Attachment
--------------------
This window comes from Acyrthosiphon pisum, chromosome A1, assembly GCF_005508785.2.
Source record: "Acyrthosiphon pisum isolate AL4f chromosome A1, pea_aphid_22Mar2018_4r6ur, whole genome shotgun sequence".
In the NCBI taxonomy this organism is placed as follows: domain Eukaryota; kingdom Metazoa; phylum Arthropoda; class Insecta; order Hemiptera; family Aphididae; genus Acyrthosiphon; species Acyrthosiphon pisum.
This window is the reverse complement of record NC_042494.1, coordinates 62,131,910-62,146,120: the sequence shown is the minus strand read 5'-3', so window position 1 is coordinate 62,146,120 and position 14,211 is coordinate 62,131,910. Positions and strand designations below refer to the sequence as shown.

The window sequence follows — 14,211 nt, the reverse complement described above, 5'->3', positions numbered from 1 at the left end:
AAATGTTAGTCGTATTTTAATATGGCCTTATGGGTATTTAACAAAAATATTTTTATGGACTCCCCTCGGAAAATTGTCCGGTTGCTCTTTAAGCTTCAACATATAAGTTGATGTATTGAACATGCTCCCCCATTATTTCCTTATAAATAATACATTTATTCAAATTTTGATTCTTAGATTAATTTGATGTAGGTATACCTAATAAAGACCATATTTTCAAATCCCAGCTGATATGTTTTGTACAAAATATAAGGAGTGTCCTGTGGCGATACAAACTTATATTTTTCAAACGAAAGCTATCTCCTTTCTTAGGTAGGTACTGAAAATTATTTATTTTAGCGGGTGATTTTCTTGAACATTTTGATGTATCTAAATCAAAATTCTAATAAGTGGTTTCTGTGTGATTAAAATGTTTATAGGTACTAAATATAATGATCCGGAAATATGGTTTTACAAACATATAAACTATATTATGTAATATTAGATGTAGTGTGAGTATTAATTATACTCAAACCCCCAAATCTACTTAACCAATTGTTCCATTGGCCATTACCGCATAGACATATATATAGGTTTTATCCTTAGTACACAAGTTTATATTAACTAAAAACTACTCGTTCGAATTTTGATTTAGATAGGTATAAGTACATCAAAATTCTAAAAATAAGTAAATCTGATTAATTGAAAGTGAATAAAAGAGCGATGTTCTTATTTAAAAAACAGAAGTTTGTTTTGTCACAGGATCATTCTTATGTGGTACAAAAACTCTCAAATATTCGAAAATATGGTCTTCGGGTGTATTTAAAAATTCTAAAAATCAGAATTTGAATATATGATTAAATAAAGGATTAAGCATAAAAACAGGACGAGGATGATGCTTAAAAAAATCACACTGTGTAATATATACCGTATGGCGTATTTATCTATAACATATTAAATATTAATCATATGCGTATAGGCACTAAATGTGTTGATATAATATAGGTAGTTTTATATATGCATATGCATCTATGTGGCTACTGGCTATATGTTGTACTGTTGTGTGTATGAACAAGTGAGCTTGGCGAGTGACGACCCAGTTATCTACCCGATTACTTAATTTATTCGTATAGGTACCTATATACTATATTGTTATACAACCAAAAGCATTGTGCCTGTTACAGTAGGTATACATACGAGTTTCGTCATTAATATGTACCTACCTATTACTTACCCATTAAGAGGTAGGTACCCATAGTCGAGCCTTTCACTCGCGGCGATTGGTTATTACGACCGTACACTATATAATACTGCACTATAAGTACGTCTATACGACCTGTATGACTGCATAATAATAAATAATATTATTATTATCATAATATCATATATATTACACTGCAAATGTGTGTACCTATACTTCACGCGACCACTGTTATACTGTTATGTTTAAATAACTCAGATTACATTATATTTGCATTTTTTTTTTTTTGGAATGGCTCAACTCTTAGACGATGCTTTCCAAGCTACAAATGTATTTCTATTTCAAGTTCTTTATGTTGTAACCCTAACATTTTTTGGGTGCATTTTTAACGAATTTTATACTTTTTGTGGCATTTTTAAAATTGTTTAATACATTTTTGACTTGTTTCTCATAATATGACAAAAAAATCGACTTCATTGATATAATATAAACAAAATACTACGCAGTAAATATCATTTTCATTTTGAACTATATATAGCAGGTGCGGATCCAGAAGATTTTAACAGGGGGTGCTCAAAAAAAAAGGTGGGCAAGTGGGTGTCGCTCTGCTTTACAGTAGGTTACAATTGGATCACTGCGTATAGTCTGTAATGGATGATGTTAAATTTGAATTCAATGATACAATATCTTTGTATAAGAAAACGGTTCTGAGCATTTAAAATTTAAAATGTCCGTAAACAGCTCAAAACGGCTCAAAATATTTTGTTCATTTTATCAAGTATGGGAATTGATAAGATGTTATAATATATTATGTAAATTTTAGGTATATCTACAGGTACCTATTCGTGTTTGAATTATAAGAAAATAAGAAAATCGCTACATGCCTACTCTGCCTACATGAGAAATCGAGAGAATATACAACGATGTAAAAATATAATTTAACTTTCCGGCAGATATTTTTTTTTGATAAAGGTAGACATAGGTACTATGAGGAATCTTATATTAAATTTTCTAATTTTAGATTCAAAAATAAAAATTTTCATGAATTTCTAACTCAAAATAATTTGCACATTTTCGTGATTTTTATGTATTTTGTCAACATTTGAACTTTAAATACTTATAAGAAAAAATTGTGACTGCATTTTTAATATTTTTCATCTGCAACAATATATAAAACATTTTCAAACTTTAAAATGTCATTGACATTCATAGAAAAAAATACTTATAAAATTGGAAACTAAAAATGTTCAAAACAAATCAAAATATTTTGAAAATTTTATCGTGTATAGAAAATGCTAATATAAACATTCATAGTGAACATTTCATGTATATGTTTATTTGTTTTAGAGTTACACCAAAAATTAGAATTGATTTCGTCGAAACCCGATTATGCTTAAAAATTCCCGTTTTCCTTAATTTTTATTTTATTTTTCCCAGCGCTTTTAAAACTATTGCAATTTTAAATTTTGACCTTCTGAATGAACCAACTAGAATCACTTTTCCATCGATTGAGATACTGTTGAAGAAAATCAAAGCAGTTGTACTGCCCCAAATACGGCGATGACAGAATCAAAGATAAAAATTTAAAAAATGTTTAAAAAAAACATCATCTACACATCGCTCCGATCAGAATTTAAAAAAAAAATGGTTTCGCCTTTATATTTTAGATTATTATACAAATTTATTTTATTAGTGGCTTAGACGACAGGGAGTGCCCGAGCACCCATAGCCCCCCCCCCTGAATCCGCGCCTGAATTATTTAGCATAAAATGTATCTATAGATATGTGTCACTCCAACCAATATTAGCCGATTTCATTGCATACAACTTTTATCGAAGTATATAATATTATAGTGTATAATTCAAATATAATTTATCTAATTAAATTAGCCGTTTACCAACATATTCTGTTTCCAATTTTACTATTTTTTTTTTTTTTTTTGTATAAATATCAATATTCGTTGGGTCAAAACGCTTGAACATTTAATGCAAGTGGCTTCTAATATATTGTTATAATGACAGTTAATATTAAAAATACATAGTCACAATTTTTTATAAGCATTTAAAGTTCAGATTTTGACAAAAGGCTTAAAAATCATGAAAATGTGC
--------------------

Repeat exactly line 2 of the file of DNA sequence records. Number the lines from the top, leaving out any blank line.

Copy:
Source record: "Acyrthosiphon pisum isolate AL4f chromosome A1, pea_aphid_22Mar2018_4r6ur, whole genome shotgun sequence".